Just when it starts to look like we might finally expand health coverage and access in this country, we get word that 49% of physicians responding to a recent survey say they plan to reduce their panel sizes or quit practice altogether due to poor working conditions.
The Physician’s Foundation sent the survey to 250,000 primary care physicians and 50,000 specialists. It received 12,000 responses.
The results showed widespread frustration—particularly among primary care physicians—due to burdensome administrative responsibilities, reimbursement delays and governmental regulations.
– 94% said time spent on clerical duties increased in the last 3 years
– 63% said this caused them to spend less time with patients
– 82% said their practices would be unsustainable with further Medicare cuts
– 60% said they would not recommend medicine as a career
– 17% said their practices’ financial position was healthy and profitable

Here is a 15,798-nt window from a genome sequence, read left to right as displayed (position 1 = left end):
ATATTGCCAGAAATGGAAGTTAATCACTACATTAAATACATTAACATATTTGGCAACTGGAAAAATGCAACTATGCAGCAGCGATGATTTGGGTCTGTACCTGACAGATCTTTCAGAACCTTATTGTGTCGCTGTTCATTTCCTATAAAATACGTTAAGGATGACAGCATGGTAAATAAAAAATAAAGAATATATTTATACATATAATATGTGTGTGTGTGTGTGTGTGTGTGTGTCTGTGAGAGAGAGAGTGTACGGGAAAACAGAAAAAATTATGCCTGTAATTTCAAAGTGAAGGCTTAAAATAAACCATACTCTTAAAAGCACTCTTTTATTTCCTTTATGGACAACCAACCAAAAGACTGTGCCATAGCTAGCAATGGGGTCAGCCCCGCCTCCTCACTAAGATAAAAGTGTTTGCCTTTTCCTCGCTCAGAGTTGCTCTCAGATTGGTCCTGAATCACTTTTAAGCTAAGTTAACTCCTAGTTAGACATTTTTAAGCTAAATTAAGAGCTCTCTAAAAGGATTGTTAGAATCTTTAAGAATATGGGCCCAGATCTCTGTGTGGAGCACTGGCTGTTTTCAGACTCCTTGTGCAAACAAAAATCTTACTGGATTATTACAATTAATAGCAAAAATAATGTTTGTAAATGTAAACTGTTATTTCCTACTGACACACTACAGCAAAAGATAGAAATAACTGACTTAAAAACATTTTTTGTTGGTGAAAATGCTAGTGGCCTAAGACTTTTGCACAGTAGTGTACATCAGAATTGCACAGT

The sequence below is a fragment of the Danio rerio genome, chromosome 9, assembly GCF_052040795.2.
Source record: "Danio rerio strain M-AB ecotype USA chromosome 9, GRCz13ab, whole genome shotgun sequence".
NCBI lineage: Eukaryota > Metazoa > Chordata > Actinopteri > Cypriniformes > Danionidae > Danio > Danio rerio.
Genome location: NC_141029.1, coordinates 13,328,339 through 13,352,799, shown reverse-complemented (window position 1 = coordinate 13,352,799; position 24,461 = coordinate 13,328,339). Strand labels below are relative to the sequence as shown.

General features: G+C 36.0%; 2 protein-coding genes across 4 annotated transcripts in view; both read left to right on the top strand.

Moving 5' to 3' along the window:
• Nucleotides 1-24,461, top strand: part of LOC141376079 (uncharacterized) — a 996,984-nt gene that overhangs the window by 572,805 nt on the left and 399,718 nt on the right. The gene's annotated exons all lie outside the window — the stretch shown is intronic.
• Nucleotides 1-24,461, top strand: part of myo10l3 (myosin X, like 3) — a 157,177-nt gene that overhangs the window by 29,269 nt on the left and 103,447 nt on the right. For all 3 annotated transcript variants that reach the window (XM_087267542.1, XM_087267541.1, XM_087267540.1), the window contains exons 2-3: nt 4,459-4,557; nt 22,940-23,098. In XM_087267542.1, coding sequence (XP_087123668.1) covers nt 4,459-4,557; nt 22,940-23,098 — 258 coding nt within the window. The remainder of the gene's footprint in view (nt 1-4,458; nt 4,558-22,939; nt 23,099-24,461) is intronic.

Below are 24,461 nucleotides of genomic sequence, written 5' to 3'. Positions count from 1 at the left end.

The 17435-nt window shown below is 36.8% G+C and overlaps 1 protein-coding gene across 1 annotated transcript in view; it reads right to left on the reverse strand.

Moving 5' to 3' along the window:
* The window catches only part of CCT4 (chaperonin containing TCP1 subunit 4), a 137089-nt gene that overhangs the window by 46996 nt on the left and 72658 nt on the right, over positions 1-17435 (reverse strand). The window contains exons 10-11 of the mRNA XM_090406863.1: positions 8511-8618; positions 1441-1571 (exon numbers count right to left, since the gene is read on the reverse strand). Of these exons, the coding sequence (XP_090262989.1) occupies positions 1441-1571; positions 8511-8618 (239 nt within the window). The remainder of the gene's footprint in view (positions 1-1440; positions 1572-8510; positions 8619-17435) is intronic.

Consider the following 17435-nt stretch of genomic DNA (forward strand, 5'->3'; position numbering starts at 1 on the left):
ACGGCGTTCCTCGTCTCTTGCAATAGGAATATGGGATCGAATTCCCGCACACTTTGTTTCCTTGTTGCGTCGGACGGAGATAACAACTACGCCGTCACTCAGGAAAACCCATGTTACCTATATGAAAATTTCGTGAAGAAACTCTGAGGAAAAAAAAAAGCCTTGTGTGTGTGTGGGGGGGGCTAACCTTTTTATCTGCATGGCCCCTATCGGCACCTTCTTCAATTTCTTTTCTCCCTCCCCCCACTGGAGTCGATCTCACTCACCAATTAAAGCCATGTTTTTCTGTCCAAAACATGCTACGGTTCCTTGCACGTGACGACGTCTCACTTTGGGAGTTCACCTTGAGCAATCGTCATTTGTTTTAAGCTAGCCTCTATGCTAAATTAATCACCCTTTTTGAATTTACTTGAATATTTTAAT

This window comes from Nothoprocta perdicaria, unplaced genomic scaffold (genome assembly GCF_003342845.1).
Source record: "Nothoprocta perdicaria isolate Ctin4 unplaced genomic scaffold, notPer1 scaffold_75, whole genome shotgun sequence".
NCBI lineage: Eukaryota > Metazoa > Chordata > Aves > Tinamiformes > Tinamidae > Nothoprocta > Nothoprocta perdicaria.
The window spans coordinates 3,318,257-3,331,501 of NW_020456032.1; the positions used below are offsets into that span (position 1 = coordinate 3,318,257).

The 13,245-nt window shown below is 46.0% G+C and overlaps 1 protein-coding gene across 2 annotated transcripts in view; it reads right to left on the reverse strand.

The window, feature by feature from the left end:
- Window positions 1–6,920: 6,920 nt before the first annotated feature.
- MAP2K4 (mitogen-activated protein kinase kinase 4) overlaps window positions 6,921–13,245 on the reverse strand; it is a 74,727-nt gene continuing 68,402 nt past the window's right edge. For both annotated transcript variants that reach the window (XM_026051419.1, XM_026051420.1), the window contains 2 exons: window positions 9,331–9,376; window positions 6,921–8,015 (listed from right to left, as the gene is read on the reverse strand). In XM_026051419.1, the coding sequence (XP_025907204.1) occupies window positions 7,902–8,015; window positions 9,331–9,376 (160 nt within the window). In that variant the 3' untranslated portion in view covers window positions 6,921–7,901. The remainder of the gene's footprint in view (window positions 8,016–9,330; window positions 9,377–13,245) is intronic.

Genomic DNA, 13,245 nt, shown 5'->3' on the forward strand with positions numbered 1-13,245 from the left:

– 45% said they would retire today if they could
“Going into this project we generally knew about the shortage of physicians; what we didn’t know is how much worse it could get over the next few years,” said Lou Goodman, President of the Physicians’ Foundation.
News of PCP dissatisfaction is not lost on students preparing to graduate US medical schools, where only 2% have indicated plans to enter primary care. That’s down from 9% in 1990.
The American Medical Association used this and other data to estimate that the US will be 35,000 PCPs short by 2025.
And strung-out PCPs don’t want to hear it but we’re more likely to empower nurse practitioners, utilize new provider venues like retail clinics and recruit more foreign medical graduates than we are to fix the fundamental issues raised by the surveys.